group of medical students
Aiko Murakami (center) with her fellow JABSOM students.

Aiko Murakami graduated from the University of Hawaiʻi at Mānoa John A. Burns School of Medicine (JABSOM) in 2022 with no debt.

“Looking at my friends who weren’t as fortunate, it was a big relief that I didn’t have to carry that burden,” she said.

2 people wearing lei
Murakami celebrates graduating with no debt. (Photo courtesy: Aiko Murakami)

According to the latest numbers from the Liaison Committee on Medical Education (LCME), Murakami’s story of achieving graduation with zero debt is becoming more common now than before at JABSOM. Statistics from 2022 show more than 40% of JABSOM graduates left school with zero debt, compared to 29% at all other medical schools.

This positive change results from the investments the JABSOM ʻohana has made in scholarships. Compared to other medical schools, UH medical school students are getting more of a financial head start as a whopping 93% of the graduating 2022 class reported receiving at least one scholarship. Only 64% of students across all medical schools can attest to that.

“I don’t think people expect that from a public school,” Murakami said.

Raising scholarship funds

Recognizing that educational debt can be a barrier to a student choosing a primary care discipline or practicing in a state with a higher cost of living/practice, JABSOM leaders and the UH Foundation have been working to raise scholarship funds to reduce that financial barrier for its students.

Partners include community donors, philanthropists and Hawaiʻi’s health systems, including Queen’s Health, Hawaii Pacific Health, Kaiser Permanente Hawaii and Adventist Health Castle.

I would have had to take out a loan. I wouldn’t have had enough to pay for school and life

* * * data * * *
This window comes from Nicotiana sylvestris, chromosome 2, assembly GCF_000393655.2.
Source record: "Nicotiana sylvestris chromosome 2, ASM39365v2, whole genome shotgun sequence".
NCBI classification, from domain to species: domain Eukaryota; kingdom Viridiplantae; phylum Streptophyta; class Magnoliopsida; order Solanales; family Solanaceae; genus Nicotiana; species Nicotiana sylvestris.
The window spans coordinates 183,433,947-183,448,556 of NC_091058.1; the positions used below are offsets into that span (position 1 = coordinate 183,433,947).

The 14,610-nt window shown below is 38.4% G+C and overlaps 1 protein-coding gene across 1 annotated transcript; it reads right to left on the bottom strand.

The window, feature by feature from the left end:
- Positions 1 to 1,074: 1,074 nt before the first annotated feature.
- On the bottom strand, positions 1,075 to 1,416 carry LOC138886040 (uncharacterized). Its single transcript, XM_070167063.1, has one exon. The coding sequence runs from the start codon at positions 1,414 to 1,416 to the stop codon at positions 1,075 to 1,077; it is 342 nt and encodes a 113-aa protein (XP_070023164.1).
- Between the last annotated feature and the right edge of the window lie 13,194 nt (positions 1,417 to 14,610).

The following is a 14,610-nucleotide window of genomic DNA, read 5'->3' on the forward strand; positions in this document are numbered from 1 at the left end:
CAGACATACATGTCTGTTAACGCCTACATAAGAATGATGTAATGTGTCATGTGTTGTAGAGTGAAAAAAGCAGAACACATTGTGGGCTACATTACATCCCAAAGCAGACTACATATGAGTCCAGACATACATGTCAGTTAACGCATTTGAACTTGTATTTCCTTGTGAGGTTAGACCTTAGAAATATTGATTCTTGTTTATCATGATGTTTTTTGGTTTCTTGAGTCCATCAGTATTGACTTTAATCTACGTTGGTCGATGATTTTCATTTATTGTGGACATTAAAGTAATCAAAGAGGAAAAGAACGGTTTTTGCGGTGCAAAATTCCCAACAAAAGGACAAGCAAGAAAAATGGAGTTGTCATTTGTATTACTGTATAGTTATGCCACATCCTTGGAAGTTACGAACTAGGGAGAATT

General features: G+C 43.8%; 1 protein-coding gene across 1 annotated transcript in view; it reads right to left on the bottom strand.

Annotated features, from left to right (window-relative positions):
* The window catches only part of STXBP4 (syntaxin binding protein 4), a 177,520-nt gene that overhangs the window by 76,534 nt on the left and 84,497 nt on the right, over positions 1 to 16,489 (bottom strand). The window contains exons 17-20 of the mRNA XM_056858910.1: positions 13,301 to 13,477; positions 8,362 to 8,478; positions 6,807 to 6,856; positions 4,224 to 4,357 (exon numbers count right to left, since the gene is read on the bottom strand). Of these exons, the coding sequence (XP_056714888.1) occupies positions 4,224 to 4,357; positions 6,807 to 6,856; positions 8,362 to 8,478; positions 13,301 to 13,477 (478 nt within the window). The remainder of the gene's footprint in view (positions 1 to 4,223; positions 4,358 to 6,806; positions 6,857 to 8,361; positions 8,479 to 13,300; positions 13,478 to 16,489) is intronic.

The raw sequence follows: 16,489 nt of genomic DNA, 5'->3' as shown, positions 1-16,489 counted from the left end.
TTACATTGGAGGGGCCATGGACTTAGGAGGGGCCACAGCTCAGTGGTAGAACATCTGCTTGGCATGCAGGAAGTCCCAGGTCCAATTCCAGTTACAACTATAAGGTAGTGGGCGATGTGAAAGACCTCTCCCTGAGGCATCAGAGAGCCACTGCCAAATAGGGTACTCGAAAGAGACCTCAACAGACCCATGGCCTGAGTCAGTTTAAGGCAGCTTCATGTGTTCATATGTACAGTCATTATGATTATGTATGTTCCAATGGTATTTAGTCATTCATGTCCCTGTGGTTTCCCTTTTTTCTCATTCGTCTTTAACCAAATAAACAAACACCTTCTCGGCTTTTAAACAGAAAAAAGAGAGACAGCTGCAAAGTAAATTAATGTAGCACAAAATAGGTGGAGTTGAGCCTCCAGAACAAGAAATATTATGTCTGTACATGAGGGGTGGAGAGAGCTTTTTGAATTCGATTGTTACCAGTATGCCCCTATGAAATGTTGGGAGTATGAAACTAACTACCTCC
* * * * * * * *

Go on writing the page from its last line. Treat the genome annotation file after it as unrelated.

—Aiko Murakami

Students can apply for dozens of scholarships in a wide variety of categories. JABSOM offers dedicated scholarships for first and second year medical school students, those with Native Hawaiian ancestry, and those who graduated from the school’s ʻImi Hoʻōla program, an important post-baccalaureate program for disadvantaged students.

Scholarships such as the Barry and Virginia Weinman Scholarship Matching Challenge, paid students’ full tuition for the entire four years of medical school. Murakami was one of its recipients, and she realizes life would be drastically different without it. The Weinman scholarship allowed her to dedicate all her energy to education and refocus her desire to stay and practice in her home state.

“I would have had to take out a loan. I wouldn’t have had enough to pay for school and life,” she said.

Related: Community partners donate $3.66 million for 23 “full-tuition” JABSOM scholarships

Murakami’s scholarship package totaled more than $100,000. Making a dramatic positive difference in the finances of its students was the goal of JABSOM’s Dean Jerris Hedges.

“Making education affordable is of paramount importance now more than ever. I committed to developing and enhancing our scholarship opportunities and am thrilled at how rapidly scholarship support has grown in just four years,” Hedges said. “The scholarships awarded to our students not only change their lives but also pave the way for Hawaiʻi to retain the talent we foster at JABSOM. Having more doctors from Hawaiʻi financially able to practice in Hawaiʻi, will in turn support the health and enrich the lives of Hawaiʻi residents.”

Higher scholarship amounts, less student debt

The success of that plan is reflected in the numbers. In 2018, no students reported receiving scholarships between $150,000 and $199,999. Today, 23.7% of graduating students in the 2022 class have received scholarships between those figures. More eye-opening is that 22% of JABSOM students reported having received no scholarships upon graduation in 2018. Less than 7% of students made that claim in 2022.

uh medical students
Murakami (front) chose to stay and practice in Hawaiʻi.

Most JABSOM scholarship recipients also see a significant impact on their personal finances.

$80,000 is the median scholarship amount for JABSOM students, while $30,000 is the median for their continental U.S. counterparts.

While the overwhelming majority of JABSOM students receive financial aid through scholarships, debt remains commonplace in medical school. Still, the sting of debt is not as painful for JABSOM graduates. The 2022 LCME data show that 48% leave with less than $50,000 in medical school debt. Only 36% of students graduating from all other medical schools can say that.

Upon graduation, 46% of JABSOM graduates have plans to serve in underserved areas, compared to 29% of students at other schools.

“I’ve always wanted to practice here. Going to JABSOM reinforced that. I never wanted to change that course. I wouldn’t be able to survive anywhere else,” said Murakami.

Read more on the JABSOM website.